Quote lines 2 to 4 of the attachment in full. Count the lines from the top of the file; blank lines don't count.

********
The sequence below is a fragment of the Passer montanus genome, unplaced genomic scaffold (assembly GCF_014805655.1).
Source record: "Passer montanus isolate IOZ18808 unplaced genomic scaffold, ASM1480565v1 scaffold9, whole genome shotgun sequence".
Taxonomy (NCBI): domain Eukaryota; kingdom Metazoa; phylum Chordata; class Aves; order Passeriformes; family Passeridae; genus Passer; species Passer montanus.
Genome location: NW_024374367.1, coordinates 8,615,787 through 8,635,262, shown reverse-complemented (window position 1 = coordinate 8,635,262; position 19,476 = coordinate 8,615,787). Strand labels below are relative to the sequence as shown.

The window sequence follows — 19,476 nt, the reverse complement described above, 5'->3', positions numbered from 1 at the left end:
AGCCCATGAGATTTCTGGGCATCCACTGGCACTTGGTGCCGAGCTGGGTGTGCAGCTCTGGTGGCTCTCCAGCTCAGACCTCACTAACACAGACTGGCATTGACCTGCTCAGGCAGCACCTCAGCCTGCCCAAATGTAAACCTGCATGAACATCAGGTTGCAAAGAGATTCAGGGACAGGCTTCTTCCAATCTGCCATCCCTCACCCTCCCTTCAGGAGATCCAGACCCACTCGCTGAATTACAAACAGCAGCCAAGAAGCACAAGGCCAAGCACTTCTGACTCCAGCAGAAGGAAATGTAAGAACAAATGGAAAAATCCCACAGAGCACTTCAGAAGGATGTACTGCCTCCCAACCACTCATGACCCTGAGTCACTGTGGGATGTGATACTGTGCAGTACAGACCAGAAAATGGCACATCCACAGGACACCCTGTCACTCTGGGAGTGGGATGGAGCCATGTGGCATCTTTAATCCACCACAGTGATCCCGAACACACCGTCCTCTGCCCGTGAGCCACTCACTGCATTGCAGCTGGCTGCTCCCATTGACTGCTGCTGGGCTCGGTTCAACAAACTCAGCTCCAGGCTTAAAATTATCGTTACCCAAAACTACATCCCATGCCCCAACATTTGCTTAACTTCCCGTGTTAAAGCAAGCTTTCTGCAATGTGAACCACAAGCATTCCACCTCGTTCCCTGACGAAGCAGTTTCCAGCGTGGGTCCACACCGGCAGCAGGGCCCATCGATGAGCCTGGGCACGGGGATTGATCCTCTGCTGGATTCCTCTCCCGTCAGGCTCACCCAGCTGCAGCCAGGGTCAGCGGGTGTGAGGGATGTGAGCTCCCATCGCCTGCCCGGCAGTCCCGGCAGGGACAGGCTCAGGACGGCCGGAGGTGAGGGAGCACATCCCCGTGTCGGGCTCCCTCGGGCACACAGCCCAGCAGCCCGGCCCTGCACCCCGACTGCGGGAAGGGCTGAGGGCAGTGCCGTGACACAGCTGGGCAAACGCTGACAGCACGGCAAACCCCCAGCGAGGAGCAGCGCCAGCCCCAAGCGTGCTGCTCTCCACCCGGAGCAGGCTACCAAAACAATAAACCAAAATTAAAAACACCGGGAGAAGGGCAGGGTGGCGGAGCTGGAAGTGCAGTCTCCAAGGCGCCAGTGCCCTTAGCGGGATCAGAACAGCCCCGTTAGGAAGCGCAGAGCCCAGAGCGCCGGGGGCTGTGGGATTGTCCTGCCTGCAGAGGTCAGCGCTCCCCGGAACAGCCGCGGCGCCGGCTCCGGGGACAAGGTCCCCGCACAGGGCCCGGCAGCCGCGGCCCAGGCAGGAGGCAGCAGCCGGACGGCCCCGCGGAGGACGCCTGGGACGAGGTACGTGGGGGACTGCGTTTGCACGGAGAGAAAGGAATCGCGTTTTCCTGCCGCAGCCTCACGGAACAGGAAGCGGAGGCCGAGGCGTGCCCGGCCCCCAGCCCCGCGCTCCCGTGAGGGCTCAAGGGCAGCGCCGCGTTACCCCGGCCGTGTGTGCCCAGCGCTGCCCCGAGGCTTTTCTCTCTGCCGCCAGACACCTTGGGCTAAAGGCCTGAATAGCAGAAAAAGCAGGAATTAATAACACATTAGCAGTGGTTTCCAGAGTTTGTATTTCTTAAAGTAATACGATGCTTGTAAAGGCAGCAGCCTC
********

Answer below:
Source record: "Passer montanus isolate IOZ18808 unplaced genomic scaffold, ASM1480565v1 scaffold9, whole genome shotgun sequence".
Taxonomy (NCBI): domain Eukaryota; kingdom Metazoa; phylum Chordata; class Aves; order Passeriformes; family Passeridae; genus Passer; species Passer montanus.
Genome location: NW_024374367.1, coordinates 8,615,787 through 8,635,262, shown reverse-complemented (window position 1 = coordinate 8,635,262; position 19,476 = coordinate 8,615,787). Strand labels below are relative to the sequence as shown.